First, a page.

Archaeologists hunt for clues on old abandoned Shoreham boat

Archaeologists from UCL want to find out more about the remains of a boat in Shoreham
Archaeologists from UCL want to find out more about the remains of a boat in Shoreham

Archaeologists are looking to discover more about a historic boat abandoned in Shoreham, which could be the last surviving craft of its type, before it is destroyed by flood defence work.

A team from University College London are carrying out limited excavations on what remains of the timber vessel, which lies half exposed on the east shore of the River Adur in Shoreham below the railway bridge.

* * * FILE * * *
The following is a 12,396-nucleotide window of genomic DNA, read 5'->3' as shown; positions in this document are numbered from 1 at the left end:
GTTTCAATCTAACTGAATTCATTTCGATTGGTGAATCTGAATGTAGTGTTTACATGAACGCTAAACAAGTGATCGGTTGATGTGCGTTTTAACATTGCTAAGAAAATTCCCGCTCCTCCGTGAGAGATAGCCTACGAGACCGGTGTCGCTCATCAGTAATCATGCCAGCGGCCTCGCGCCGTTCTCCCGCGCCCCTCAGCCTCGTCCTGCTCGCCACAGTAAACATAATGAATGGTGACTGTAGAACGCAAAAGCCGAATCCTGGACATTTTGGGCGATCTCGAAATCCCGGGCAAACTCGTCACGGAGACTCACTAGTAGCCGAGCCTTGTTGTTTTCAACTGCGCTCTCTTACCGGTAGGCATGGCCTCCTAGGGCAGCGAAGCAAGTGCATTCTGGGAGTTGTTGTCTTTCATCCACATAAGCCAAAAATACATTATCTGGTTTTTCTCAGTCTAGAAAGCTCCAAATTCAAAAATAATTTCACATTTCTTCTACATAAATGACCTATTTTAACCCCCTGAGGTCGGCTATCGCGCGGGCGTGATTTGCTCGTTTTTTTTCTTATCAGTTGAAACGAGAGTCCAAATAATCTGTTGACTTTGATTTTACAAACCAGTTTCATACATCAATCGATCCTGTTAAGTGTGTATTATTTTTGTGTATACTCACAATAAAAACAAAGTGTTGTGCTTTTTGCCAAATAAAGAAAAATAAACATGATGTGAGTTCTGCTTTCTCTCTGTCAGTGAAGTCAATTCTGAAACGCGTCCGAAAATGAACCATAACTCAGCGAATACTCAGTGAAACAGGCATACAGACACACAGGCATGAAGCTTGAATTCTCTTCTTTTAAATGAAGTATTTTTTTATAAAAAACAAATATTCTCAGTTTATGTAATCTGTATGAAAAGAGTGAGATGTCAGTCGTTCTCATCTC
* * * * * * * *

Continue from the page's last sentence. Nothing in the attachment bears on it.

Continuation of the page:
Archaeologist Neil Griffin said the ‘fragile boat’, which is probably a fishing vessel from the mid nineteenth century, was in a ‘sorry state’ and said: “It is probably of limited value in terms of social history but it may be the only surviving vessel of its type – which makes it worthwhile to make a record of it.”

Anecdotal evidence gleaned so far suggests the craft, which was 14m and roughly 3.7m wide, was converted into a houseboat before being abandoned on the river bank in the 1960s.

Now the archaelogists are hoping residents in Shoreham might be able to help fill in the gaps in their knowledge.

Anyone who remembers the boat appearing on the shore, or has photos showing the craft intact, contact the team at fau@ucl.ac.uk

What remains of the boat will be unavoidably damaged during construction of Adur Tidal Walls.